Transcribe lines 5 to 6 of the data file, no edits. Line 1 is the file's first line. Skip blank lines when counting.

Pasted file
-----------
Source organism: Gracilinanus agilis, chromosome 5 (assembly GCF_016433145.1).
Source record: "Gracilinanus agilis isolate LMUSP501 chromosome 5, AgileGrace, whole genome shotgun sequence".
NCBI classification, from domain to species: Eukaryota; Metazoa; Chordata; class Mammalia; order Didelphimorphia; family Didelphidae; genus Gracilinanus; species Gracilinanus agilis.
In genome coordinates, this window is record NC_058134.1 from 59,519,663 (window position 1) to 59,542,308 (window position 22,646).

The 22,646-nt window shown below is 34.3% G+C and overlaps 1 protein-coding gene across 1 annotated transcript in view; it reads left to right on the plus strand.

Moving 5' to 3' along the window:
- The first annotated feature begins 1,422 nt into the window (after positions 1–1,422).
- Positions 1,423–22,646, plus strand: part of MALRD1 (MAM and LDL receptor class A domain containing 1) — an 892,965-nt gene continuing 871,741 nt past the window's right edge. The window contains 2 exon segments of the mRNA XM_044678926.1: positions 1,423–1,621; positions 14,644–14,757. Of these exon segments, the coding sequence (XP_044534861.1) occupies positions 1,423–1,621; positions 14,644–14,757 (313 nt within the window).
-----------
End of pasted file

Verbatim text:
The 22,646-nt window shown below is 34.3% G+C and overlaps 1 protein-coding gene across 1 annotated transcript in view; it reads left to right on the plus strand.

Moving 5' to 3' along the window: